Skip to comments.Somalis Accuse Lewiston Mayor of Racism, Bigotry in Open Letter
Posted on 10/08/2002 7:21:09 AM PDT by Tancred
LEWISTON Leaders of the city's fledgling Somali community called Mayor Laurier Raymond a racist and a bigot for asking Somalis to stop moving to Lewiston from other parts of the United States.
During a press conference Monday, Somali leaders called on Raymond to apologize and to retract a letter he wrote last week asking the estimated 1,060 Somalis who have moved to Lewiston since February 2001 to give the city some "breathing room."
In an open letter of their own, Somali leaders described Raymond as an "ill-informed leader who is bent towards bigotry." They criticized him for failing to meet with them before writing his letter.
They said Raymond would be to blame if some residents in this mostly French-Catholic city saw his letter as license to attack Somalis. They asked police and state officials to guarantee their continued safety as residents of the city.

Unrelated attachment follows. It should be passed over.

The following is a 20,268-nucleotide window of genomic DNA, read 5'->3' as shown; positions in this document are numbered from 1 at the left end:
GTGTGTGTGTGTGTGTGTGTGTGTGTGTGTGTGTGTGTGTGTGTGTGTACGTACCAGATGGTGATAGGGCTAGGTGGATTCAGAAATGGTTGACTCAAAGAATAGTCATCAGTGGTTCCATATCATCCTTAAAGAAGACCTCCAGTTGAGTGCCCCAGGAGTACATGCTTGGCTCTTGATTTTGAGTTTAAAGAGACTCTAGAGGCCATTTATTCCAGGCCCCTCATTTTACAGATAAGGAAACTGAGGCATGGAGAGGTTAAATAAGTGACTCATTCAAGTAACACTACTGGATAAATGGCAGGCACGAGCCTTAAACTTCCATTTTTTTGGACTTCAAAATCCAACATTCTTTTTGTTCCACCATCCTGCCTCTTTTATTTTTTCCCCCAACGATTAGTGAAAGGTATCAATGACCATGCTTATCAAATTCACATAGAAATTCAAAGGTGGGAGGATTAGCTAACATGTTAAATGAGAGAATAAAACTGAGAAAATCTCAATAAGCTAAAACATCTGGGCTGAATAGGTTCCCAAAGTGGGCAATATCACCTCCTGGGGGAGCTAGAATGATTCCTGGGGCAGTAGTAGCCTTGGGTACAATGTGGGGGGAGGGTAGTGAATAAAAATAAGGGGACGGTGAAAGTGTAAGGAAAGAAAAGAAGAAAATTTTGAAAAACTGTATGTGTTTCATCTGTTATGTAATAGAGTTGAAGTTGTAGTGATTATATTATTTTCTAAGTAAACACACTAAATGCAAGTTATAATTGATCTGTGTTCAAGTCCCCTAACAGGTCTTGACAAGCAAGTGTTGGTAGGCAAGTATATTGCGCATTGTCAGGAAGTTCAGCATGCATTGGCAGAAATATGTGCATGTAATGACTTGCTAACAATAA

Standing in a drizzling rain outside a Somali community office on Lisbon Street, a few doors from the city's first Islamic mosque, Somali leaders invited Raymond to meet with them soon to learn more about the people he wants to turn away.
"He is a racist," said Mohamed Dirye, 52, a Somali who moved to Lewiston from Atlanta last December. "The way he is speaking, he thinks he's mayor for only white residents. He's not only their mayor. He's our mayor, too."
Somali leaders said they cannot tell Somalis to stop moving to Lewiston, especially when many of them are family members and friends looking for a better life, and most of them are legal residents or U.S. citizens free to live where they want. Many Somalis are former refugees who fled the clan warfare that has plagued their country for decades.
"We are proud to claim that we are fathers, mothers, sisters and brothers of citizens of this city of Lewiston," said Adam Mostafa, 35, who moved to Lewiston in July from Indianapolis with his wife and eight children. "It means this is home."
Raymond did not return telephone calls to his law office or his home on Monday. In an interview last Friday, Raymond said his letter speaks for itself and represents the view of many Lewiston residents.